James Clay Fuller

Things We're Not Supposed to Say

Friday, March 25, 2011

The general takes us for a ride

General Electric uses (mostly) legal bribery about as effectively as anybody on this planet.

The general, a person by declaration of the Extreme Court in January 2010, makes more money than any of the people in my neighborhood or yours, and pays no taxes.

In fact, we, the American taxpayers, pay the general an almost unbelievable sum because his “tax credits” are so huge. (Not to mention that the general has huge income from military contracts, some no-bid and many that go almost automatically to cost-overrun.)

Yup, we're paying taxes to the general. Hope he at least gets his wife a nice new yacht for her birthday.

I'd invite the general over for a conversation about how he does it – the various methods he uses to buy Congress, not to mention the military of this and numerous other countries – but I'm afraid that with his tens of thousands of bodies, he won't fit in my house.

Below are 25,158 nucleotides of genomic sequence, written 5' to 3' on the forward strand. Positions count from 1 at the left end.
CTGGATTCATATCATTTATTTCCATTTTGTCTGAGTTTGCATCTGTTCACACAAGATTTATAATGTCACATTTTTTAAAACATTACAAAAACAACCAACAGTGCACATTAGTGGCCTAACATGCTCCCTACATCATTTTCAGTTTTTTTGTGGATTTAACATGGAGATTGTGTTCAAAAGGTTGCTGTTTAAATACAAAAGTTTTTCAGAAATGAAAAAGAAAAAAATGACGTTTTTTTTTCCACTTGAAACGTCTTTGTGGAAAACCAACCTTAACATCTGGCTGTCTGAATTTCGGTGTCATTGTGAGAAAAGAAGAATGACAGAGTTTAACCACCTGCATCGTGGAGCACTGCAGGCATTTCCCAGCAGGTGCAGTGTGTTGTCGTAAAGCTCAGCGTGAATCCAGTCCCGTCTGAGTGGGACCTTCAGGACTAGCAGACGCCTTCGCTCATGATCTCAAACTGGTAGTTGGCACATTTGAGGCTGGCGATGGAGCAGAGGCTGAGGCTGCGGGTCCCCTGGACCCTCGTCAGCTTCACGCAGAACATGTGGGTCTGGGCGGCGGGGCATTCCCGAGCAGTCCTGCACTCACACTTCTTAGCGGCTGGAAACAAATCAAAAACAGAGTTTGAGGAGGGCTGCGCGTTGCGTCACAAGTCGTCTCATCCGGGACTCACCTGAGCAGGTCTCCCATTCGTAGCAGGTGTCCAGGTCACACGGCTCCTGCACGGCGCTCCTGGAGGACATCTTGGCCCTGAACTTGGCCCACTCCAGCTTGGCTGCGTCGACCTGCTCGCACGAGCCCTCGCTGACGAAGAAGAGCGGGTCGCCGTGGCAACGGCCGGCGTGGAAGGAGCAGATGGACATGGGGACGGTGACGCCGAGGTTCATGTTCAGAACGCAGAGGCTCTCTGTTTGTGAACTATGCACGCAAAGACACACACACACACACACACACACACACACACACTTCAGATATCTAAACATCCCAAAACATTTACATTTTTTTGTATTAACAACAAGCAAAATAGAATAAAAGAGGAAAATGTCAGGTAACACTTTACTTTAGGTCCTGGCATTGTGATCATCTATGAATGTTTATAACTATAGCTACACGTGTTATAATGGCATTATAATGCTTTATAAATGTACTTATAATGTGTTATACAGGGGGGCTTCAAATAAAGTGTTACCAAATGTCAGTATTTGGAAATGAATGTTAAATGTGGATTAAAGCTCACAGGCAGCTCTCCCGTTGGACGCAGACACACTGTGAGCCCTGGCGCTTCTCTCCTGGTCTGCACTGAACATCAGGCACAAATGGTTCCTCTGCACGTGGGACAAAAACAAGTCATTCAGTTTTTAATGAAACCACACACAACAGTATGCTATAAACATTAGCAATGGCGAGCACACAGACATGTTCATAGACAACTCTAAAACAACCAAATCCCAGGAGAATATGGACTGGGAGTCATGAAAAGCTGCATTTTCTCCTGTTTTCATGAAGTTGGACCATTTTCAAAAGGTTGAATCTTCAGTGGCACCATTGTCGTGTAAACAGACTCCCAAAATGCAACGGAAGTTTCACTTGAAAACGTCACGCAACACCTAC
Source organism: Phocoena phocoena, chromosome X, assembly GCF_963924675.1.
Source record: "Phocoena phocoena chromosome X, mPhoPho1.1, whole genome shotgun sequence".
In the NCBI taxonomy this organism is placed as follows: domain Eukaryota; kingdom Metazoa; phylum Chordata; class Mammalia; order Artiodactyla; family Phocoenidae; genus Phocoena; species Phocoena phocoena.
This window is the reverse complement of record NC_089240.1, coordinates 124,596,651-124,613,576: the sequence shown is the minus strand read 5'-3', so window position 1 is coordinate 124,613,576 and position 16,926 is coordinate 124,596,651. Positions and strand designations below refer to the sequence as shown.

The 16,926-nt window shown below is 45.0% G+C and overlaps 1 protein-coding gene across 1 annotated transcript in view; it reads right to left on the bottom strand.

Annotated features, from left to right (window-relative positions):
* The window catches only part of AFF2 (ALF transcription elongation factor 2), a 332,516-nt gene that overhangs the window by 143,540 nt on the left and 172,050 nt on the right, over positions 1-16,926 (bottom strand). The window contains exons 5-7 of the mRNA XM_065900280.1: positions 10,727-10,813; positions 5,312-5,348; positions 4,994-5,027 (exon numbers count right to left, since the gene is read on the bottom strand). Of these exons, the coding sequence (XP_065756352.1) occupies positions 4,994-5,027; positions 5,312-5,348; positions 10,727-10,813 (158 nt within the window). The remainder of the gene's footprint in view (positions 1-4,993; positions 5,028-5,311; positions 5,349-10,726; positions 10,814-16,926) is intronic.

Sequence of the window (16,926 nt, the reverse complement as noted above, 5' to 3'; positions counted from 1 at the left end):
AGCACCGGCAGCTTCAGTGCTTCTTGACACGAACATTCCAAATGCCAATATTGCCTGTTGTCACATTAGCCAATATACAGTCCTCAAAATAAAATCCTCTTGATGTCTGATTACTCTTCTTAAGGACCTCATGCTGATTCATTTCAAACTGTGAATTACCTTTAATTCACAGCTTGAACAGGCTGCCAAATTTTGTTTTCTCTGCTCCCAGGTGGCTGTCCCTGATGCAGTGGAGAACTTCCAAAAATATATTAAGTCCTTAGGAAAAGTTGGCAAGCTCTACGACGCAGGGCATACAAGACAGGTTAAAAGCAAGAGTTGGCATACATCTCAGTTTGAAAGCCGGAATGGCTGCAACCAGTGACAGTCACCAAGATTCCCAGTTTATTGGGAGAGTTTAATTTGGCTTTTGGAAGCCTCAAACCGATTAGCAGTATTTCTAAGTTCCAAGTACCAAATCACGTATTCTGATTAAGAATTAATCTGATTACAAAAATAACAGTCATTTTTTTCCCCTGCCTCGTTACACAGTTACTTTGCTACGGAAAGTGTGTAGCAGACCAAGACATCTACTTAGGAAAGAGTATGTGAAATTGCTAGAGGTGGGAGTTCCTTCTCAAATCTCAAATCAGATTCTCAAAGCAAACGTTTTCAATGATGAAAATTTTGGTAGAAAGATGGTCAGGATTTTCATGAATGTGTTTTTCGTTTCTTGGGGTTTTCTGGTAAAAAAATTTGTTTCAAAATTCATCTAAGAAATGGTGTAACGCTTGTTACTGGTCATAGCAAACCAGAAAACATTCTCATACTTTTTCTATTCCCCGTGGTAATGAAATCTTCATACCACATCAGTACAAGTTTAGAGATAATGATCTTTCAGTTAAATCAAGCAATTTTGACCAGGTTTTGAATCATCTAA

Of all the countless examples of why the Roberts court's conferring of personhood on corporations is false and, in fact, deliberate fraud, this one takes the prize for this week.

The New York Times told the story in a front page article on March 25, 2011. Check it out: